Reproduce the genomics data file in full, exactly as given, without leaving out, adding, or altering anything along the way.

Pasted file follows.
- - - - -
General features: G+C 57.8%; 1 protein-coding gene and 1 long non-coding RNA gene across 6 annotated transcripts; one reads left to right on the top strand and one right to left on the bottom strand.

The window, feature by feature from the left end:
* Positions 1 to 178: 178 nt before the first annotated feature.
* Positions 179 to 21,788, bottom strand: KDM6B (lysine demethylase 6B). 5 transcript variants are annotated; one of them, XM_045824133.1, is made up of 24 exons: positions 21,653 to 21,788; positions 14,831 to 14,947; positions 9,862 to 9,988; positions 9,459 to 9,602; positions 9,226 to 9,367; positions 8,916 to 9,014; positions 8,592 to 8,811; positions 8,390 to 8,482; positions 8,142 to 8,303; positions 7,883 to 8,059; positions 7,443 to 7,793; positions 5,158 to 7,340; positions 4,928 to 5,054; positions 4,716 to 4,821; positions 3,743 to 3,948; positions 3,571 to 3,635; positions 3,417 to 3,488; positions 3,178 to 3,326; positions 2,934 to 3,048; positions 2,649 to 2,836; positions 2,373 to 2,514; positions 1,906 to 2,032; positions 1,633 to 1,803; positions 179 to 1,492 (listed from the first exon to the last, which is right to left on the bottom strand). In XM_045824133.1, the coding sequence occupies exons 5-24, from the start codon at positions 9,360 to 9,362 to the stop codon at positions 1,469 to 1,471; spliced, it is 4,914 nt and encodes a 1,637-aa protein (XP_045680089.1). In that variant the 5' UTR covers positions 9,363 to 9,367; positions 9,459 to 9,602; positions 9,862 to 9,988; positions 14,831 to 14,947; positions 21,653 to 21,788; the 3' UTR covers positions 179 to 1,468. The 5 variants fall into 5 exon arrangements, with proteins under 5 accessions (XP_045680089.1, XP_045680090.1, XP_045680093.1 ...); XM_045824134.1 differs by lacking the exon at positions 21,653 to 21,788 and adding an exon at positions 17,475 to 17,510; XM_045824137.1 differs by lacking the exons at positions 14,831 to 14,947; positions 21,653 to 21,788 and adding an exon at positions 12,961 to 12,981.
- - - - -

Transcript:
General features: G+C 57.8%; 1 protein-coding gene and 1 long non-coding RNA gene across 6 annotated transcripts; one reads left to right on the top strand and one right to left on the bottom strand.

The window, feature by feature from the left end:
* Positions 1 to 178: 178 nt before the first annotated feature.
* Positions 179 to 21,788, bottom strand: KDM6B (lysine demethylase 6B). 5 transcript variants are annotated; one of them, XM_045824133.1, is made up of 24 exons: positions 21,653 to 21,788; positions 14,831 to 14,947; positions 9,862 to 9,988; positions 9,459 to 9,602; positions 9,226 to 9,367; positions 8,916 to 9,014; positions 8,592 to 8,811; positions 8,390 to 8,482; positions 8,142 to 8,303; positions 7,883 to 8,059; positions 7,443 to 7,793; positions 5,158 to 7,340; positions 4,928 to 5,054; positions 4,716 to 4,821; positions 3,743 to 3,948; positions 3,571 to 3,635; positions 3,417 to 3,488; positions 3,178 to 3,326; positions 2,934 to 3,048; positions 2,649 to 2,836; positions 2,373 to 2,514; positions 1,906 to 2,032; positions 1,633 to 1,803; positions 179 to 1,492 (listed from the first exon to the last, which is right to left on the bottom strand). In XM_045824133.1, the coding sequence occupies exons 5-24, from the start codon at positions 9,360 to 9,362 to the stop codon at positions 1,469 to 1,471; spliced, it is 4,914 nt and encodes a 1,637-aa protein (XP_045680089.1). In that variant the 5' UTR covers positions 9,363 to 9,367; positions 9,459 to 9,602; positions 9,862 to 9,988; positions 14,831 to 14,947; positions 21,653 to 21,788; the 3' UTR covers positions 179 to 1,468. The 5 variants fall into 5 exon arrangements, with proteins under 5 accessions (XP_045680089.1, XP_045680090.1, XP_045680093.1 ...); XM_045824134.1 differs by lacking the exon at positions 21,653 to 21,788 and adding an exon at positions 17,475 to 17,510; XM_045824137.1 differs by lacking the exons at positions 14,831 to 14,947; positions 21,653 to 21,788 and adding an exon at positions 12,961 to 12,981.